• High costs: Arbitrators, in this case, will be chosen by the insurance company. Arbitration can be costly and can lead to serious financial hardship for smaller providers.
  • Lack of representation: When insurance companies hire an arbitrator, they are ultimately there to represent the company’s interests, not the provider. Providers are not given the option to choose their own representative and are often not involved in the process until after a decision is made on their behalf.
  • Binding decisions: Once a decision has been reached through arbitration, those decisions are almost always binding. This means that providers will not have a chance to appeal if they don’t agree with the decision and can end up in a bad situation.

Overall, it is important to establish your right to litigation during negotiation. Being able to represent your best interests in a legal dispute is extremely important, and hiring an experienced health care attorney can save you from being stuck with your insurance company’s unfair decision.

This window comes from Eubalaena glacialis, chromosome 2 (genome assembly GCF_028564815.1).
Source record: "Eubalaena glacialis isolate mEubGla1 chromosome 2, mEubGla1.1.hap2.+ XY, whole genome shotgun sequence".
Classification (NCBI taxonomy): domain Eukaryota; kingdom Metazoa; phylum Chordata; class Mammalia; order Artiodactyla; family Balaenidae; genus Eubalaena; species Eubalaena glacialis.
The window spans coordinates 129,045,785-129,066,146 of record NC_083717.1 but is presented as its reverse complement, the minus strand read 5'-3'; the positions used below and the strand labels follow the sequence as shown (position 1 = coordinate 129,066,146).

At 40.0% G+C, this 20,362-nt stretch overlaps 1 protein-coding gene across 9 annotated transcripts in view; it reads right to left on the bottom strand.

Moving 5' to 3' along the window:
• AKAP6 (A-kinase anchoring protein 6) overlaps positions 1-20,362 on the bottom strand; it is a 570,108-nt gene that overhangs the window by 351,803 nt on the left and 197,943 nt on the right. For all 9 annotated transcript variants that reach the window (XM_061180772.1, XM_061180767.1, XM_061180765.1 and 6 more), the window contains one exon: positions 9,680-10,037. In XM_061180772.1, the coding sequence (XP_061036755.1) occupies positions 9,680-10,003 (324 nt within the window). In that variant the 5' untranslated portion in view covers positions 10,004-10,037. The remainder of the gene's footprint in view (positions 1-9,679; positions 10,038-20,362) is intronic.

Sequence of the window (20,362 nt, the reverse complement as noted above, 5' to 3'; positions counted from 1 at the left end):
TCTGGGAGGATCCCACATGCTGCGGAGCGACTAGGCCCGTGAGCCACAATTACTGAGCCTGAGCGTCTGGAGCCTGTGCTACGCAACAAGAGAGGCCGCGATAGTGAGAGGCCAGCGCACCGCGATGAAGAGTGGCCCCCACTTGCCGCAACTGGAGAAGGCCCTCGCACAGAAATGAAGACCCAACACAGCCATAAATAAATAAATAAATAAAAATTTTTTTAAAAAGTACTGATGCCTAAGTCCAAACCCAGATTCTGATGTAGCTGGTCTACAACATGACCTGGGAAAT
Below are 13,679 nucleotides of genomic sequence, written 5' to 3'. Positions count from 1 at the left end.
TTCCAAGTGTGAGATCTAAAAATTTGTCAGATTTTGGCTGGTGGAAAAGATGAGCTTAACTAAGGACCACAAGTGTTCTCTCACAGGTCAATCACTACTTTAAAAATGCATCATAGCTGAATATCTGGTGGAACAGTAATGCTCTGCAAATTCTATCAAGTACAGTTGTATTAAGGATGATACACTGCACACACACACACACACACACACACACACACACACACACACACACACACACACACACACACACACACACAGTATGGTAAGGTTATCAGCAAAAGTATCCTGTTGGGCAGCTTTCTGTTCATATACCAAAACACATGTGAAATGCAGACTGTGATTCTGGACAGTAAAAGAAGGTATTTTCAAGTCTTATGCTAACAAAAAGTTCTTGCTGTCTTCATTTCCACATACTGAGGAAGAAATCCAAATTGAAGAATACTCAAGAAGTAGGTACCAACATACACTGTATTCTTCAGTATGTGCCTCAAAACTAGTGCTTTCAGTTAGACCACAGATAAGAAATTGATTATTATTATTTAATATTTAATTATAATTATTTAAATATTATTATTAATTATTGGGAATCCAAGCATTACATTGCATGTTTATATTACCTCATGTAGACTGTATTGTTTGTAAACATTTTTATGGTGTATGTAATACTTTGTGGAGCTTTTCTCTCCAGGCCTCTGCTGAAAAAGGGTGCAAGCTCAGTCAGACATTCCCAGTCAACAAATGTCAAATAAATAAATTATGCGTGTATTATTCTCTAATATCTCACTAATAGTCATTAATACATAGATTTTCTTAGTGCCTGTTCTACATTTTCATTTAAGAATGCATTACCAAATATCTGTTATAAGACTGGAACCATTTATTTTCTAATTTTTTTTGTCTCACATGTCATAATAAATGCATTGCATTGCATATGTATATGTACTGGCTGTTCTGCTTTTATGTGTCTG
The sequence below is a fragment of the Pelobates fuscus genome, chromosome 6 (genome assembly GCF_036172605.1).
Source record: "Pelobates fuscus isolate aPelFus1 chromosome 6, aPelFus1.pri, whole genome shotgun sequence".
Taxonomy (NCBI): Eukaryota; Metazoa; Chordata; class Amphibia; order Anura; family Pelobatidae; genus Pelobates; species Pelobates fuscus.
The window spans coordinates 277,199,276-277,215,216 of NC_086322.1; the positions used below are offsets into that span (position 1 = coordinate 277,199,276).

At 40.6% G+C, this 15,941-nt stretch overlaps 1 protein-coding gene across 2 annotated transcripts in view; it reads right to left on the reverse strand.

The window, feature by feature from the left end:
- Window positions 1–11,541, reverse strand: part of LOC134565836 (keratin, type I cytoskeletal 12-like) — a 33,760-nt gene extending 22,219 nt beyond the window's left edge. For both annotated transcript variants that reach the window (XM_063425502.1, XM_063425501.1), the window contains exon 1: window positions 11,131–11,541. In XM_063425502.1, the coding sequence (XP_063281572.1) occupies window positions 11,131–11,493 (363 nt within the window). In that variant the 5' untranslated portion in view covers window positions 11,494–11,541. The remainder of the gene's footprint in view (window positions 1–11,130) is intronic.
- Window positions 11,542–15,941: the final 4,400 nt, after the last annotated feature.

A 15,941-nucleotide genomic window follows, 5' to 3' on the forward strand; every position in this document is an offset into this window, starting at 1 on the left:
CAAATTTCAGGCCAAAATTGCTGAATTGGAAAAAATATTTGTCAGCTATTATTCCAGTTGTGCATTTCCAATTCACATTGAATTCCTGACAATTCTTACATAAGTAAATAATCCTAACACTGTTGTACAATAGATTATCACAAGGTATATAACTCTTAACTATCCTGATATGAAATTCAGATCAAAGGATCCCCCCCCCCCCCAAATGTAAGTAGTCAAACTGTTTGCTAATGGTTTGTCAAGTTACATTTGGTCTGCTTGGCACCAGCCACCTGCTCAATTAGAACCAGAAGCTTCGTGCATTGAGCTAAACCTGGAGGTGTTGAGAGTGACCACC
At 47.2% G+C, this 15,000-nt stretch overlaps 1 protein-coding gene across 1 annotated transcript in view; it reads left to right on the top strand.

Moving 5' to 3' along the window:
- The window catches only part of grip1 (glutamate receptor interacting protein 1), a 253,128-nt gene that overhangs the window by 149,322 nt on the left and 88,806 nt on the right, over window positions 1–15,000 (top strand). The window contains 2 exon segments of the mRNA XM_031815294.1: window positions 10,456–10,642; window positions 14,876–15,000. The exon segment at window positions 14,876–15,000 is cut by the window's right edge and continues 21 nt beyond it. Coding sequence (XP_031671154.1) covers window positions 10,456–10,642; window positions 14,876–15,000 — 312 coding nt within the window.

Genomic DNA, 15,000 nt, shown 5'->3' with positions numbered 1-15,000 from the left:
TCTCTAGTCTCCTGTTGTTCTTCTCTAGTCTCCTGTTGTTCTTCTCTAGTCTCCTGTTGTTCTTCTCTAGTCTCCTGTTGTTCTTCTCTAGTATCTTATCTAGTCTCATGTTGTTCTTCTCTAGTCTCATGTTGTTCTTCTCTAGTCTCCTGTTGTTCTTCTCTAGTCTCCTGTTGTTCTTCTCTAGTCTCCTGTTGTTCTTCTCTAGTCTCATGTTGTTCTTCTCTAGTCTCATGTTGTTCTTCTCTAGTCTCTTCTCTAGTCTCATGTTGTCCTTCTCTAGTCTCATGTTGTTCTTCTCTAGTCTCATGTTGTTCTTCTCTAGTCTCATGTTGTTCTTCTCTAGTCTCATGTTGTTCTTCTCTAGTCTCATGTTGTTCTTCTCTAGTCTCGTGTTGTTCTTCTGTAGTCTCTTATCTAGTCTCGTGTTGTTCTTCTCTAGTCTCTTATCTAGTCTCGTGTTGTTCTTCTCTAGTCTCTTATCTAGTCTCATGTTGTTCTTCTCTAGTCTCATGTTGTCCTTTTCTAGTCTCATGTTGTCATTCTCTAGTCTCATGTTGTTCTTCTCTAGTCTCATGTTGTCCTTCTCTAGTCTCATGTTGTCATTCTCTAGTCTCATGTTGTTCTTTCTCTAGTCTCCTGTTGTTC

Bryant Legal Group: Chicago’s Premier Attorney for Healthcare Providers

If you are considering negotiating your health plan contract, don’t do it alone. At Bryant Legal Group, we have the expertise to help you get the most out of your health plan contracts and can help you negotiate a contract that works for your practice’s needs.

We know the tactics the insurance company use to get the advantage when negotiating your health insurance policy, and are here to help you take back the upper hand. If you or a colleague are interested in renegotiating your health insurance policy and are in need of legal assistance, call Bryant Legal Group at (312) 561-3010 or contact us today to schedule your free consultation.